Your MyCouncillor blog offers two different ways of seeing who visits your site: Hits and Hits Mk II. Both give monthly totals and show you which pages are the most popular.
There are many things they don’t show you. Are your visitors all from your ward, or from Japan? How do they find you? How long do they stay? Where do they go when they leave?
That’s where alternative services come in. This guide shows you how to use a service called StatCounter to find out all that information – and more. Other services, including Google Analytics, have similar functionality and should work in a similar way.
In this how-to, we’ll set up an account with StatCounter and paste some special code into your MyCouncillor blog.
Setup your StatCounter project
In your web browser, go to www.statcounter.com and click on the “Register Now!” button.
After you’ve filled in the registration form and registered, click on “Add New Project”
Put in the details for your blog. The only one you must get right is the blog address. The name you give it and the category you put it in are entirely up to you and will make no difference to the statistics.
There are more options further down, and on the next couple of screens. You don’t have to change any of them, but you can if you like.
Then you get to the success screen. Click on Configure and Install Code.
Your next job is to decide how you want your counter to look. It could be invisible, or a counter that tells visitors how popular your site is, or a simple button.
Next you’re shown a page of code. This is the code that has to go into your MyCouncillor blog. Don’t worry if it means nothing to you. We don’t need to understand it, just to cut-and-paste it. Select all the code and copy it (Edit -> Copy).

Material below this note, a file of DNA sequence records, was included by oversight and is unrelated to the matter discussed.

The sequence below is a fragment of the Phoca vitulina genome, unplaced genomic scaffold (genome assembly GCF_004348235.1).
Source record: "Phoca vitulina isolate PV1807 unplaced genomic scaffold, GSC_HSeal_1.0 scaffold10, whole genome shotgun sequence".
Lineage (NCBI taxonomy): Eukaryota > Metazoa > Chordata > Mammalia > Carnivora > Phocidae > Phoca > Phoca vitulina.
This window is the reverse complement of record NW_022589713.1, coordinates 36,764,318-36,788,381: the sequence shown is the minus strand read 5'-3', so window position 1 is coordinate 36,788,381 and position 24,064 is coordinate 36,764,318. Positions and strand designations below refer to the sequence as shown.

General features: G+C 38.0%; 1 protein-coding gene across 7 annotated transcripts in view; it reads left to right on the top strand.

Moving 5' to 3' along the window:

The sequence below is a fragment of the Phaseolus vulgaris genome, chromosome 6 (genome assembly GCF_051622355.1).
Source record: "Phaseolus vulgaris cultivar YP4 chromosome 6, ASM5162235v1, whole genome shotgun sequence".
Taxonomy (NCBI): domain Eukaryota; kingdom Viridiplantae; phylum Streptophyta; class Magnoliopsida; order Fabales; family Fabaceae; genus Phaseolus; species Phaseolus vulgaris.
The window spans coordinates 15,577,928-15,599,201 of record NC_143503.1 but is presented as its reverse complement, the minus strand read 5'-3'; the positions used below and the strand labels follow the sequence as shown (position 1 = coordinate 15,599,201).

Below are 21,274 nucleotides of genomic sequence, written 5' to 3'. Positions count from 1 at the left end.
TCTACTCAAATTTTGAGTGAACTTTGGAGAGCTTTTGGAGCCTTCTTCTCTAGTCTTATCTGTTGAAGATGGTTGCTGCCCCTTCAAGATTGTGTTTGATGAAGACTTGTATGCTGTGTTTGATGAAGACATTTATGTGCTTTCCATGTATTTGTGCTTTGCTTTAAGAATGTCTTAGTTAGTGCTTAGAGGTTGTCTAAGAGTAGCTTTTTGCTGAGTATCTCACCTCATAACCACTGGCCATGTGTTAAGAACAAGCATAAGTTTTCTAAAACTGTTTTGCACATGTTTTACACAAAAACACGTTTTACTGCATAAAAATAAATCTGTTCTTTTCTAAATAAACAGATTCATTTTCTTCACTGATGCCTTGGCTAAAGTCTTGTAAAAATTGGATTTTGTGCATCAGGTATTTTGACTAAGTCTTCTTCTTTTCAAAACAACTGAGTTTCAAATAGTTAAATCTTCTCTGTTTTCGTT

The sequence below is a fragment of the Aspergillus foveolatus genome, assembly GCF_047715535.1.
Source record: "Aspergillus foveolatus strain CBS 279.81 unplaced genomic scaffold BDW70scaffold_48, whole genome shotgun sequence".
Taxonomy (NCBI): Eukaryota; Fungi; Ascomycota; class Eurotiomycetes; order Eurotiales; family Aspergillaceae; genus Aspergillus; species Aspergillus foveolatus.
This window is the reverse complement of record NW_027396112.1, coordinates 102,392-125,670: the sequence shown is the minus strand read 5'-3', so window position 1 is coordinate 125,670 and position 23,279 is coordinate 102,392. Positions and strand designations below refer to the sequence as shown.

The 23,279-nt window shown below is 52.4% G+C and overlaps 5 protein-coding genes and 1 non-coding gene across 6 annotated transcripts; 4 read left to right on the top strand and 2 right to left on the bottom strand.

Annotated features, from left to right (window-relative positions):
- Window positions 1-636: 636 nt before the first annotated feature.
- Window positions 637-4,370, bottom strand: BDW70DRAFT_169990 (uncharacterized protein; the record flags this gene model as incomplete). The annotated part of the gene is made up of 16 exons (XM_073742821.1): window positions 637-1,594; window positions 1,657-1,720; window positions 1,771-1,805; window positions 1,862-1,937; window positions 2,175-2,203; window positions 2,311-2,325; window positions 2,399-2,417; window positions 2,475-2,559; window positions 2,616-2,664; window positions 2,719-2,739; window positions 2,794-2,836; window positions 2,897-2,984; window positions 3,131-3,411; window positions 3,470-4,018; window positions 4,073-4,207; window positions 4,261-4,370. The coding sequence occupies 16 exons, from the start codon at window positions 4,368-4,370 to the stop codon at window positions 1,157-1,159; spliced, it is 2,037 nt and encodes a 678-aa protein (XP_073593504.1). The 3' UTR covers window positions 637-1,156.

Put your StatCounter code into your blog
Log into your MyCouncillor blog so you’re in the administrator section. Click on Presentation, then Sidebar Widgets.
Scroll right down to the bottom of this page and you’ll see a section called “WYSIWYG Text Widgets”. Where it says “How many widgets would you like?”, select “1” and click “Save”. In the “Available Widgets” pane, a box saying “WYSIWYG Text 1” will appear. (If you already have a text widget, it will be “Text 2”).
Holding down the left mouse button, drag-and-drop the “WYSIWYG Text” box into the Sidebar 2 pane. Once you’ve dropped it into the pane, you’ll see a little icon appears on the right hand side – click on that icon to edit the contents of the widget.
Now simply paste the StatCounter code into the widget and close the box by clicking on the x in the top right corner.
That’s it – all done. StatCounter is now recording every visit to your blog. Log back into StatCounter at any time and click on your project to explore more about who’s coming to your blog and what they’re doing.
If you selected a visible button or counter when you set up the StatCounter project, you will see it on the sidebar of your blog.
What do the statistics mean
StatCounter measures your visitors in three main ways:
- Page Loads increases by one any time someone visits a new page on your blog.
- Unique visitors increases by one any time a new person, who hasn’t been before, visits your blog.
- Returning visitors increase by one any time someone who’s visited your blog before comes back.
The numbers you get from StatCounter are pretty similar to Google Analytics. That means that, when bloggers talk about their statistics, the ones you get from StatCounter will be comparable. Unfortunately, they don’t seem to be very close to the Hits or Hits Mk II stats from the MyCouncillor blogs – generally they’re quite a bit lower.
Also bear in mind that you might not want to go for the highest possible readership. Increasing your unique visitor stats is good for the ego, but if none of them are from your ward it may not be doing your election chances any good or helping you communicate better with your constituents.
Last updated by Iain Roberts, 12th November 2009